March 3, 2013

God's Jury: Exploring Inquisitions, then and now

The word "Inquisition" harkens back to medieval Europe - Italy, Spain, Portugal and the Catholic Church. But in Cullen Murphy's frightening account, that repressive past was only prologue: The self-propagating bureaucracies of the modern world contain the seeds of inquisitions potentially far vaster and more destructive than anything wrought by the Catholic Church. 

Murphy seamlessly traces the 700-year history of successive Catholic Inquisitions to expose their underlying mechanisms, and highlight the fundamental similarities between then and now. The "enhanced interrogation" practiced at Guantanamo is not so different from the Roman rigoros esamine (rigorous examination), he explains. Indeed, modern interrogation methods as outlined in a U.S. Army manual eerily parallel to the sophisticated techniques first outlined in an inquisition manual from the 1300s.

Inquisition waterboarding
Murphy, himself a Catholic, encourages us to broaden our historical lens to see that inquisitions need not necessarily be religious. They can occur any time members of a dominant group - whether religious, political, corporate or national - appoint themselves "God’s jury," believing that they alone are privy to the true and right path. The "inquisitorial impulse" springs directly from moral certainty. Think about the inquisitions over the last century alone, just in the United States: The Palmer Raids (an early Red Scare led by the young J. Edgar Hoover), The Japanese internment, Cointelpro, the Patriot Act. The McCarthy Era alone was more far-reaching than any church inquisition, he argues.

But inquisitions require certain tangible assets, and it is these that the modern world possesses in abundance:  
  • A bureaucratic machinery: Bureaucracies are self-perpetuating and expansionistic. They require no evil conspiracy at the helm. Take the Transportation Security Administration, whose methods since 9/11 have grown ever more "invasive, mindless, and routine": A single "credible tip" can get one's name added to the 440,000 on a secret terrorism watch list; but people are not allowed to find out if their names are on that official list. Shades of the inquisition? Repressive regimes are, at base, record-keeping regimes.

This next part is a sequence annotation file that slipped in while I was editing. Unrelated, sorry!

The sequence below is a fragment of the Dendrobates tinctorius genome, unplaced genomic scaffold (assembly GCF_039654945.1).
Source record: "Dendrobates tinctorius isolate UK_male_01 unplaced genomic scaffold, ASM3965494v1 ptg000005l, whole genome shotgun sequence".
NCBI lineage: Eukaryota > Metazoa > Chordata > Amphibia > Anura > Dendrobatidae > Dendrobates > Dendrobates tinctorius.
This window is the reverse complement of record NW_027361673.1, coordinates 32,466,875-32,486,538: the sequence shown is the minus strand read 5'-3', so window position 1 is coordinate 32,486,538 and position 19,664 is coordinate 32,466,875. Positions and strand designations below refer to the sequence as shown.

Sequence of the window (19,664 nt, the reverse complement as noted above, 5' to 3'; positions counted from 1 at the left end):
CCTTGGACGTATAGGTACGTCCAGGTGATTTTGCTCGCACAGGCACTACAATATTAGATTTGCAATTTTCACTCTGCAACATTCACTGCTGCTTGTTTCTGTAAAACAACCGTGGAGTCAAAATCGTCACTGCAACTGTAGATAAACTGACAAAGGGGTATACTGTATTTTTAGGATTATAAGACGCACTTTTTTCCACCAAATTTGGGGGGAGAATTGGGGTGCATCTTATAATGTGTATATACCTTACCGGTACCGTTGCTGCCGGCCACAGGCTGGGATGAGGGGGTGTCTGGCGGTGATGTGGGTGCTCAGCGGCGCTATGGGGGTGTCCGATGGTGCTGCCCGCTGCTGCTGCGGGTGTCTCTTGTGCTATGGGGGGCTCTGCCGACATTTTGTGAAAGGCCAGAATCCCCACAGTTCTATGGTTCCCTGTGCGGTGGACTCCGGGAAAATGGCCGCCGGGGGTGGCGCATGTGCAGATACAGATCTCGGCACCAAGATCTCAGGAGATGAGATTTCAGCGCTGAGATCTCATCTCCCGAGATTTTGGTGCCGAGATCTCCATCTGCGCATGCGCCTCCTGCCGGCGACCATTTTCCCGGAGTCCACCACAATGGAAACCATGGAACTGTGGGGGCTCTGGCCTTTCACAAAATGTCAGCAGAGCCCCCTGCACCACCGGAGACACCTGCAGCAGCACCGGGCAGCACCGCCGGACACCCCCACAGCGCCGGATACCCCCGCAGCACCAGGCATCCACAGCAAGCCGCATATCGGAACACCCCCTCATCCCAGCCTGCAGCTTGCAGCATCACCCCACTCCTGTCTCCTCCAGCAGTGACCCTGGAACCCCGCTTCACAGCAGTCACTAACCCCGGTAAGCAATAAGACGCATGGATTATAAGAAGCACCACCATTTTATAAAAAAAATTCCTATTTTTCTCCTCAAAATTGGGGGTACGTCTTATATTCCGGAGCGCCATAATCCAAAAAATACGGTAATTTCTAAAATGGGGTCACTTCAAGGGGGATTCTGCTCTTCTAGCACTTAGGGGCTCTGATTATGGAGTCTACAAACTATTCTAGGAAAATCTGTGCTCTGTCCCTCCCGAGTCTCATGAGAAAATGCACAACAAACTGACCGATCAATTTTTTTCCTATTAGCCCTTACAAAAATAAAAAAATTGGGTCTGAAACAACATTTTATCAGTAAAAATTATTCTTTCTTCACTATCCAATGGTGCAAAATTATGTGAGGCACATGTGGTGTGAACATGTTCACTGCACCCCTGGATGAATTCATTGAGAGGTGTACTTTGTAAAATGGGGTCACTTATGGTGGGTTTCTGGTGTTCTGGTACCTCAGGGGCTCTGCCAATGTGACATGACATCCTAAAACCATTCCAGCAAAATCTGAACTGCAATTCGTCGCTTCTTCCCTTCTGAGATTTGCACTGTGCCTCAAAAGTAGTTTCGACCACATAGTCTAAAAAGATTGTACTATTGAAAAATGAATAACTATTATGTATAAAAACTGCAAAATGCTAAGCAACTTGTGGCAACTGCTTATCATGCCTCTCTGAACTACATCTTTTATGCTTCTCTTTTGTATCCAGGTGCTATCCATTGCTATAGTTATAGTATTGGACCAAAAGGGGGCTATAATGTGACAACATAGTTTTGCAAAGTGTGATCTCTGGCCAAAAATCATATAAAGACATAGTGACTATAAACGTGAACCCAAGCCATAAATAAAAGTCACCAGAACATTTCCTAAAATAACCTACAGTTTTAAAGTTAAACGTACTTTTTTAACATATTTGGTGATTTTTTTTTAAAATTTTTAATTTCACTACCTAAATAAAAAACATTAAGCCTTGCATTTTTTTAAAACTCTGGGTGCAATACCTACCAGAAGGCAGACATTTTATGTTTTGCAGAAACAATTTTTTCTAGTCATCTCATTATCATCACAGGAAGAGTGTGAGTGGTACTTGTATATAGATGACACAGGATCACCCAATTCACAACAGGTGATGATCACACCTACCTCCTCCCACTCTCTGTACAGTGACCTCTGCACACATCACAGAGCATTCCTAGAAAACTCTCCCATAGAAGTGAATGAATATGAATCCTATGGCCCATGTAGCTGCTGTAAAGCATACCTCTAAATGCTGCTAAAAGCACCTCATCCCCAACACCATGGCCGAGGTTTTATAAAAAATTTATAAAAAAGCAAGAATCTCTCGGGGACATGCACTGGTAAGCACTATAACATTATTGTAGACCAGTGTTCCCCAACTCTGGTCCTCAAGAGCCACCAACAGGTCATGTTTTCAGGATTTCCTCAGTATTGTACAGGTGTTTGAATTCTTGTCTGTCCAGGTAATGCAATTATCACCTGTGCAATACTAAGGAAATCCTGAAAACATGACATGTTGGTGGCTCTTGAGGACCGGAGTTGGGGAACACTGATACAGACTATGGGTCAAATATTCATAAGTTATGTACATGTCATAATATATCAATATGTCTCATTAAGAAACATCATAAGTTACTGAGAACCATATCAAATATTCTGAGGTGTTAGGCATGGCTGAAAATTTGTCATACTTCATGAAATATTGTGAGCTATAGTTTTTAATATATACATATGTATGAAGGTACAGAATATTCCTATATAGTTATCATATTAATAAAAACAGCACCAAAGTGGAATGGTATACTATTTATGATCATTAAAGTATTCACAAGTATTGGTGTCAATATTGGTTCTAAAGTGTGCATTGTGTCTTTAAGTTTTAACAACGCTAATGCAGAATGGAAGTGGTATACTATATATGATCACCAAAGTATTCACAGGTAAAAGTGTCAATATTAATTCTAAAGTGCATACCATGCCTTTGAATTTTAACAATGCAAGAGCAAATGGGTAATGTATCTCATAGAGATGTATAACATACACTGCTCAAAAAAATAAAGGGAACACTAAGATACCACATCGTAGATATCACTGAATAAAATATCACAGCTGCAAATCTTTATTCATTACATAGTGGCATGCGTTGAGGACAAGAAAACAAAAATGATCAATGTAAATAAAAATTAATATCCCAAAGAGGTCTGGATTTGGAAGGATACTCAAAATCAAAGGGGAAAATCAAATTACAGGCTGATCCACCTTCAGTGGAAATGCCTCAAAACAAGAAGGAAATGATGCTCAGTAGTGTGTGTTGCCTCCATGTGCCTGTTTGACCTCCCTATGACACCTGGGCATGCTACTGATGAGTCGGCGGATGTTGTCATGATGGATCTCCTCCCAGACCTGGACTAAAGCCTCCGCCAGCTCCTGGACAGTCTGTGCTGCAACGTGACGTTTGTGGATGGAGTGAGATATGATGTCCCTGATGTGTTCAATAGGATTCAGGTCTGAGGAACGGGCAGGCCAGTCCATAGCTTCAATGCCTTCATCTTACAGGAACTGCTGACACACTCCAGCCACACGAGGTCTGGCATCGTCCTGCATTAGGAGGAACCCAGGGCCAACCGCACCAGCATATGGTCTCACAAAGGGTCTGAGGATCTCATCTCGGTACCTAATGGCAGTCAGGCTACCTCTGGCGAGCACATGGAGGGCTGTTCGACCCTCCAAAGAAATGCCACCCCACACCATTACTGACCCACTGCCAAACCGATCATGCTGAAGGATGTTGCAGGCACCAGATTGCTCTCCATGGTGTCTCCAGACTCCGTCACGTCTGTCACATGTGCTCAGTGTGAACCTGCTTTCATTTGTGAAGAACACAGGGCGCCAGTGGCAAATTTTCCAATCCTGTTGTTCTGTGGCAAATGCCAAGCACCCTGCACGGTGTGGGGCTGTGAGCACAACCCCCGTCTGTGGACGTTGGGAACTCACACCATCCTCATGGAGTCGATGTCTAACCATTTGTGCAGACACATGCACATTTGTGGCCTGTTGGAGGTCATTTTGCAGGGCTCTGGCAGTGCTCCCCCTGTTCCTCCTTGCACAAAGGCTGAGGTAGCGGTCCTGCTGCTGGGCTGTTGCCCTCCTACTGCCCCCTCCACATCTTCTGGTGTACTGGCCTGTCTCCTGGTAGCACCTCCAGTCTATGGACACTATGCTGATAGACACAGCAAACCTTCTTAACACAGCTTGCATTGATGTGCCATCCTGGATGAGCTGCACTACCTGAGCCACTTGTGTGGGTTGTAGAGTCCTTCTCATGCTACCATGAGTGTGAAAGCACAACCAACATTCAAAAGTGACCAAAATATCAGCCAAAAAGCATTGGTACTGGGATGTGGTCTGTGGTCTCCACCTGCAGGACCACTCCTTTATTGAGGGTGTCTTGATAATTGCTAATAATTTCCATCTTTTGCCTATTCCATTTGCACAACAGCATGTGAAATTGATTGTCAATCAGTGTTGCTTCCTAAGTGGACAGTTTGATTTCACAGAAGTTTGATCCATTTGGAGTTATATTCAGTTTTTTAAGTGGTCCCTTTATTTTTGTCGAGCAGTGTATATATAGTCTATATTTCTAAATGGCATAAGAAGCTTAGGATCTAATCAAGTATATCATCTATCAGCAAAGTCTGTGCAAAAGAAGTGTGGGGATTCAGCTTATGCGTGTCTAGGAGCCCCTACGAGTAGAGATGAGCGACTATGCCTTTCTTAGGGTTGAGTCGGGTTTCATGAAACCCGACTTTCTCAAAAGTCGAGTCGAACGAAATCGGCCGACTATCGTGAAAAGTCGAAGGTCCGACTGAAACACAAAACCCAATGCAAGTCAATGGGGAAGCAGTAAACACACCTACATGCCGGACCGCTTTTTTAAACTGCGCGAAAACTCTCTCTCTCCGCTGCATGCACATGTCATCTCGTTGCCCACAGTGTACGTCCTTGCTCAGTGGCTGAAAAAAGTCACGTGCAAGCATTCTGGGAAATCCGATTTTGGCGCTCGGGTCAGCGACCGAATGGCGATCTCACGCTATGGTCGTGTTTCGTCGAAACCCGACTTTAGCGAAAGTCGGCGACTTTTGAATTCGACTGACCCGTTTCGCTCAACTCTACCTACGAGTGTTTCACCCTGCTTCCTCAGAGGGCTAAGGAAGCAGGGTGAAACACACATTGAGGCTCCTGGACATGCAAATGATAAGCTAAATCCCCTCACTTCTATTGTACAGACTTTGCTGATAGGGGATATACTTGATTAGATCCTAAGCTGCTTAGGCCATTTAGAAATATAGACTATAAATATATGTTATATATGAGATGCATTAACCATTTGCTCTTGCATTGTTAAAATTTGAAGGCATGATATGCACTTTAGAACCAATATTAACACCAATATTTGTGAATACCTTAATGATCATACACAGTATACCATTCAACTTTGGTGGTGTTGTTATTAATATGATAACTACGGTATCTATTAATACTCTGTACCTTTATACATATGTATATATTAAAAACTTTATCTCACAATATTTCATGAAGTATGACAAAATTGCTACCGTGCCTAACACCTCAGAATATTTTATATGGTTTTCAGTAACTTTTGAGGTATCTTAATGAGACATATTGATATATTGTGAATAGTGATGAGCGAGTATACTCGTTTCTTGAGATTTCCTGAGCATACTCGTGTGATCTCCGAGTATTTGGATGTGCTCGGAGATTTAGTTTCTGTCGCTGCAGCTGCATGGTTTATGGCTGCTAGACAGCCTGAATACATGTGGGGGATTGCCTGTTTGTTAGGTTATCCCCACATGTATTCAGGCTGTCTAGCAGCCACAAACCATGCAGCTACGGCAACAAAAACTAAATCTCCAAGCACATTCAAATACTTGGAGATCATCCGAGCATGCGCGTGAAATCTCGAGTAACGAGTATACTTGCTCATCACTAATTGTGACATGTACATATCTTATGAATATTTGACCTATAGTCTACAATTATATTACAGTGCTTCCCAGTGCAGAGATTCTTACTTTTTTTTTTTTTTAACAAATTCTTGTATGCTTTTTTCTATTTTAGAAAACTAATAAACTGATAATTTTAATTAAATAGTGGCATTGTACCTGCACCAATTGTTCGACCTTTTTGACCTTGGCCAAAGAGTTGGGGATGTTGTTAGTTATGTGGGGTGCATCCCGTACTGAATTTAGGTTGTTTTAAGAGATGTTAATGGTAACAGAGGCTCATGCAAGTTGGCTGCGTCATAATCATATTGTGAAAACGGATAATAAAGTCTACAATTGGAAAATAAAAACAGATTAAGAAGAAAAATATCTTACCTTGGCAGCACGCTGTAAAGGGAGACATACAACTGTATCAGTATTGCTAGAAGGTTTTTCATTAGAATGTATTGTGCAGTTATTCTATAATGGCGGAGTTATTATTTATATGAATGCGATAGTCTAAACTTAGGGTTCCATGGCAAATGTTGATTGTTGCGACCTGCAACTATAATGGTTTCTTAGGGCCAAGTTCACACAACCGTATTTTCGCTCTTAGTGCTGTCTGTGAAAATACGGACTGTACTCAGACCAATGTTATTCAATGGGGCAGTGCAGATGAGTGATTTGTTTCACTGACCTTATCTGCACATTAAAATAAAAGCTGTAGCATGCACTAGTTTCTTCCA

• Surveillance: As far back as 1796, philosopher Johann Gottlieb Fichte noted that "the chief principle of a well-regulated police state" was the ability to identify its citizens and keep track of their activities and whereabouts. Murphy shows how the modern surveillance state has expanded to new heights in the wake of 9/11, especially in the United States and in England. As a British surveillance leader justifies it, "If you've got nothing to hide, you've got nothing to fear." The game of surveillance, says Murphy, ratchets forever upward, so that what was heretofore unimaginable is constantly becoming the new normal. 
  • Censorship: Just as the Vatican has its catalogues of banned books (which Murphy spent time examining), the Internet has its "choke points" that can be manipulated to deny the public access to information.  Less obvious but no less sinister are today's "mobious strips of the like-minded," creating an "epistemic closure" in which people are able to avoid exposure to information that might challenge their assumed realities.
Whereas both the targets of an inquisition and the motives of the inquisitors can shift with time and place, these tangible underpinnings - proof of identity, efficient record-keeping, a network of informers, surveillance, denunciations, interrogations - remain constant. And they are all ubiquitous in the modern world. 
The history lessons Murphy is able to impart in God's Jury owe in part to the Vatican's decision to open its archives (although only up to 1939) to outside scrutiny, an unprecedented boon to scholars. Murphy is a fluid writer, and his descriptions of the archives and their contents  contain so many riveting nuggets that the book's pages fairly turn themselves. 

Forensic psychologists may be especially interested in his description of interrogations and false confessions, so parallel in many ways to what we witness today in style, if not in content. Armed with a manual on witchcraft, Mallens Maleficarum (which Murphy describes as a cross between Monty Python and Mein Kampf), inquisitors sallied far and wide in search of purported witches, whom they coerced through now-familiar techniques of shaping to admit to such things as having sex with the devil. 

God's Jury is unsettling. But Murphy does offer a ray of hope. Just as the inquisitions of yester-year were extinguished by the Enlightenment ("the intellectual equivalent of habitat destruction"),  Murphy maintains that there is a remedy for contemporary inquisitions. He does not believe they can be legislated away, although more power to those who are valiantly trying to place legal limits on repression. Rather, he believes that "the most effective ally" against inquisitionism is the "seventh virtue" of humility. Inquisitions can only occur, he argues, when those in power insist with absolute certainty that they hold the one and only absolute truth, and that everyone else is wrong. 

If you found this review worthwhile, I would greatly appreciate your taking just a moment to go to my Amazon review (click HERE), and click on the "YES" button at the bottom (this review was helpful). This will help boost the review's ranking. Thanks in advance.  

Of related interest: NPR's "The inquisition: A model for modern interrogators," which includes a downloadable podcast and an excerpt from God's Jury

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